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Greed, Indeed
Jay Greenberg
October 07, 1991
In its expansion strategy, as in too many other matters, the NHL has shown a passion for fool's gold
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October 07, 1991

Greed, Indeed

In its expansion strategy, as in too many other matters, the NHL has shown a passion for fool's gold

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These are critical times for the NHL. After achieving modest prosperity through the 1980s, the league now finds its future in jeopardy because of a host of woes—no U.S. national television contract, a nasty labor dispute, skyrocketing ticket prices, snags in expansion. And the league can thank its own greed for many of these bedevilments.

The absence of a league-wide TV deal in the U.S. is just one example of how the lords of hockey have let their lust for immediate riches blind them to the big economic picture. Three years ago, the NHL went for the bucks when it shunned ESPN and its 50 million subscribers to sign a more lucrative television deal with SportsChannel America, a fledgling cable outfit that reached only four million homes. The league figured that SCA would narrow the audience gap between itself and ESPN, but that hasn't happened. When its three-year, $51 million pact expired after last season, SCA sharply reduced the amount it was willing to pay for hockey, and other TV networks have scarcely been more forthcoming. The NHL, to its dismay, may well start the '91-92 season without a national U.S. TV contract.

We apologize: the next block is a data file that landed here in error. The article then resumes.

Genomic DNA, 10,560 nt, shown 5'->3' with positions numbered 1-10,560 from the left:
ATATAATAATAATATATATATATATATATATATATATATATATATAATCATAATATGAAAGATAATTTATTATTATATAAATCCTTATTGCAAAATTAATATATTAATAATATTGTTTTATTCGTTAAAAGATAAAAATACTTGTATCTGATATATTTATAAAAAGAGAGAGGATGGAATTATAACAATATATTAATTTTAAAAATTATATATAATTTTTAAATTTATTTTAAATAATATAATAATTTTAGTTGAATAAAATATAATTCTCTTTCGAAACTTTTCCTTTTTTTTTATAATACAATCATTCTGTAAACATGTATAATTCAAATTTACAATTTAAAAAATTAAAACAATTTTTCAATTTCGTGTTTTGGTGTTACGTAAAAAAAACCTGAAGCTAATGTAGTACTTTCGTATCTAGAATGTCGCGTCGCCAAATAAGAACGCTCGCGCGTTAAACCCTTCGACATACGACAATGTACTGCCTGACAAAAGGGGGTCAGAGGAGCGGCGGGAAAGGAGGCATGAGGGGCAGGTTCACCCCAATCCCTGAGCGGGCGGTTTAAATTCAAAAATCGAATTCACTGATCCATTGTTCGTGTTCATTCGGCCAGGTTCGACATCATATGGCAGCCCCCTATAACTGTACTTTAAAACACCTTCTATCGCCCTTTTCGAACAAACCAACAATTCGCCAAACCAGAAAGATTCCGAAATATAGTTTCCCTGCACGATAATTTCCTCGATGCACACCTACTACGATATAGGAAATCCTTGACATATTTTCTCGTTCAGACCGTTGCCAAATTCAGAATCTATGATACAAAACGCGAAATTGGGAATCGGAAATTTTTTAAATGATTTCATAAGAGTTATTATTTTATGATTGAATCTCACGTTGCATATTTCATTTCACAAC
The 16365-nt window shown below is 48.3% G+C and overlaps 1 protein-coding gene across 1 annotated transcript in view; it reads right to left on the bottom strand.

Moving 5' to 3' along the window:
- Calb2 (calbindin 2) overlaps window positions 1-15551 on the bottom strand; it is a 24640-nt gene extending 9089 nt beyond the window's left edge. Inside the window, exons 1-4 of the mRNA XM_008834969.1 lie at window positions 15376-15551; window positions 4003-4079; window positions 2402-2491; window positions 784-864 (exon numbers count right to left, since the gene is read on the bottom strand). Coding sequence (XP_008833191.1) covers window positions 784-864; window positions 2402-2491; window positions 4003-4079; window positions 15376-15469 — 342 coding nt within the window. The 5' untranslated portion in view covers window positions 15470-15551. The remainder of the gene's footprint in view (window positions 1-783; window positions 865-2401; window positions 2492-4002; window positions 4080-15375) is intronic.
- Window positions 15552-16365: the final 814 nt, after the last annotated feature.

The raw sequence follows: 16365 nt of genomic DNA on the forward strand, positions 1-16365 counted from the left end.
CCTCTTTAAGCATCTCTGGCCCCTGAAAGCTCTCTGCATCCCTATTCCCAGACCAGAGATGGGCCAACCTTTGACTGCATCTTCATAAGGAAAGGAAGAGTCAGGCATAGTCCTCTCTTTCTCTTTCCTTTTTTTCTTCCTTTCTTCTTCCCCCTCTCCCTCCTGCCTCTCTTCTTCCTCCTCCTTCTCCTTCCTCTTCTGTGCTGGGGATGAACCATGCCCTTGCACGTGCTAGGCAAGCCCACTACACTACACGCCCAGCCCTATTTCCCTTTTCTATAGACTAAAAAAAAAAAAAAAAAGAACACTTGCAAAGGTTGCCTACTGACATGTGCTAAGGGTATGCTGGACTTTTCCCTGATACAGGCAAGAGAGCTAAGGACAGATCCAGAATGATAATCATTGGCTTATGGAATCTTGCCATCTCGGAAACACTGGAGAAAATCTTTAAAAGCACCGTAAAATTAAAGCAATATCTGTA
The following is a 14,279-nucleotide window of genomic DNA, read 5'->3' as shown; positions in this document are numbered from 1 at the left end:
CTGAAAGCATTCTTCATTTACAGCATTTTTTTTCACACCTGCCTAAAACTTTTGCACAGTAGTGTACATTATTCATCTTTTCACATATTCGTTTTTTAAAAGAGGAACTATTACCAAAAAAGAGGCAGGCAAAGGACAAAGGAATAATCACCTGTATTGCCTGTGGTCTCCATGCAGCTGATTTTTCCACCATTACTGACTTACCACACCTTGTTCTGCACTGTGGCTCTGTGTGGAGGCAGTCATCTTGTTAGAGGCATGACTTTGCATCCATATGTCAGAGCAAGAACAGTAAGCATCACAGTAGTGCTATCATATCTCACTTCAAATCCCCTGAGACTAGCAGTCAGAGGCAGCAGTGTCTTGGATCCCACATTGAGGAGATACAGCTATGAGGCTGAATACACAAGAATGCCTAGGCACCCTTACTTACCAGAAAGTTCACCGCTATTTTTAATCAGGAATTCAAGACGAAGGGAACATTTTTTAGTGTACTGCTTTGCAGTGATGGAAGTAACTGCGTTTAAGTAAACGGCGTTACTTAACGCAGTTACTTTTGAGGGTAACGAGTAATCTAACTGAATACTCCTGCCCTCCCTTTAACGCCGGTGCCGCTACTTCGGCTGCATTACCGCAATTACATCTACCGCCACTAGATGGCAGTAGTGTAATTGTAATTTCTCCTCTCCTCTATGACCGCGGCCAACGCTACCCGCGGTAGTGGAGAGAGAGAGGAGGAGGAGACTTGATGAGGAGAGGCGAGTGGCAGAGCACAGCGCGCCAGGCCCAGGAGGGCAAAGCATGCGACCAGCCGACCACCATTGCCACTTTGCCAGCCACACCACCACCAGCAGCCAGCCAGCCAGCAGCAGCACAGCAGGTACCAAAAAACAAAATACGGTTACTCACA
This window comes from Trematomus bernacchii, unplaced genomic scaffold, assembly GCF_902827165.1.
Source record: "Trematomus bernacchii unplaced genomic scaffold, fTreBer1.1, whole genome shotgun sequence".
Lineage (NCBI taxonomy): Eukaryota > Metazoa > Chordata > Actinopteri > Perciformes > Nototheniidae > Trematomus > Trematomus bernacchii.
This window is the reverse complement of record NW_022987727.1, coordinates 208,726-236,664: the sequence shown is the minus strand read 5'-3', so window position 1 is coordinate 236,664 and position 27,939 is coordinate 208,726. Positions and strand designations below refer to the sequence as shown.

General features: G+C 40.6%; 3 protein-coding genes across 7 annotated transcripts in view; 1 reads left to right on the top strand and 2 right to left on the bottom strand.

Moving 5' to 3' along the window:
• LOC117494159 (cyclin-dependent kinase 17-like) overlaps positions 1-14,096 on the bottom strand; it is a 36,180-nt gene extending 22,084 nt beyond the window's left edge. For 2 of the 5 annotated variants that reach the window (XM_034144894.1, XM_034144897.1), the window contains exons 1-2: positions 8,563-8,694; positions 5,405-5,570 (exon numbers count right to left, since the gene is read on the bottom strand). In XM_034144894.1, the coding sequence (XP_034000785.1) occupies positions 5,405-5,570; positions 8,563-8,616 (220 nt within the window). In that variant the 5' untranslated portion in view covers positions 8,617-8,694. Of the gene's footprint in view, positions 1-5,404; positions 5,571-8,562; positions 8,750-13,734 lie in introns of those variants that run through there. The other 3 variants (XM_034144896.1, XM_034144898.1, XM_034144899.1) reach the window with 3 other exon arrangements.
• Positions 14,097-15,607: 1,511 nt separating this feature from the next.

The resulting diminution of TV revenue comes even as player salaries, which were up 19% last season, continue to rise. Because of the need to meet growing payrolls, ticket prices have gone up sharply, too. For instance, the New York Rangers have increased their top ticket price this season from $45 to $65. Adding uncertainty to the league's economic outlook is the newfound militancy shown by the NHL Players' Association in negotiations for a collective-bargaining agreement to replace the one that expired on Sept. 15. For the first time the NHLPA is seriously pushing for an easing of the league's notoriously stiff restrictions (five first-round draft choices for a quality free agent?) on player movement. Prospects for a quick settlement dimmed last week when players angrily walked away from the bargaining table. You can bet that when a new contract is finally signed, salaries will continue to escalate, which in turn will drive ticket prices higher still.

Obviously, NHL owners need an additional revenue source lest the cost of attending games further weaken the sport's fan base. And they've found such a source—expansion. But here, too, the owners are going for the loot with little regard for the long term. In fact, the NHL's approach to expansion is a case study in shortsightedness.